SLAC has demonstrated what it claims are the thinnest possible nanowires — just three-atoms thin. SLAC's process uses the smallest possible fragment of a diamond — called a diamondoid — as an insulating shell into which the copper/sulfur atoms self-assemble. The world's smallest diamondoid — an adamantane with just a 10-atom circumference — allows a three atom conductive core to self-assemble to any length.Seems tough to imagine they can get much thinner than three atoms, with a 10-atom insulating sheath on it. I'm sort of surprised that with only three atoms across the nanowires exhibit the macroscopic properties of ordinary insulated wire, and not bizarre quantum superposition of properties. You're not going to be using your Stripmasters on these anytime soon.
The paper is published in Nature Materials (paywall for worthwhile content) and focuses on the self-assembling properties that combine these small pieces of conductor, each bound to an insulating particle of diamond (pure carbon). The conducting portion is copper sulfur atoms, shown here as sulfur in yellow and copper in reddish brown. The gray scaffolding is the carbon atoms - the diamond.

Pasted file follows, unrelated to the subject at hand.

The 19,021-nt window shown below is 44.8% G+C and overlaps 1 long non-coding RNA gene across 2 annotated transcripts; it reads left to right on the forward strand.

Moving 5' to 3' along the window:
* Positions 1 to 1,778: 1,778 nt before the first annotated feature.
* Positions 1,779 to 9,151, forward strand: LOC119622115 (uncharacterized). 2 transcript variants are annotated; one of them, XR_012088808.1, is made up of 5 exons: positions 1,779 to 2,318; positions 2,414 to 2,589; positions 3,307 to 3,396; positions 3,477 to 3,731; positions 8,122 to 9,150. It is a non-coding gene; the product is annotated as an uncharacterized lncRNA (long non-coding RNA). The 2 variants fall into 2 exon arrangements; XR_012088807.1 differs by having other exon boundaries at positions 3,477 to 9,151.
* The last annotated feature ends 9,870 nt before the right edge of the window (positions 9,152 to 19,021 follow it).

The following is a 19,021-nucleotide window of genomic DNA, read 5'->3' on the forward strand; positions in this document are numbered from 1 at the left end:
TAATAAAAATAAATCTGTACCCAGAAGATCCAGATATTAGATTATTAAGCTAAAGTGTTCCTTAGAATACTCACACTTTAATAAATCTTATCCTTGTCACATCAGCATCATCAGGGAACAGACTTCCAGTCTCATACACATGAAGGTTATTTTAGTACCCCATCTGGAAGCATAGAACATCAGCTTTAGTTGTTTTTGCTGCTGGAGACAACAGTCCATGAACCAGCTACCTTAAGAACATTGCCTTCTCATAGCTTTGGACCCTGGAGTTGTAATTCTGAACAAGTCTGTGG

The simple "beaker" process used to form the nanowires, created by the SLAC researchers, merely involves putting the correct materials in solution with the diamondoids and within a half-hour, the nanowires begin self-assembling as long as the materials last.The nanowires even help the experimenters out after the "watch the magic" phase. They diamondoids have a high attraction to each other and so it's easy to gather them.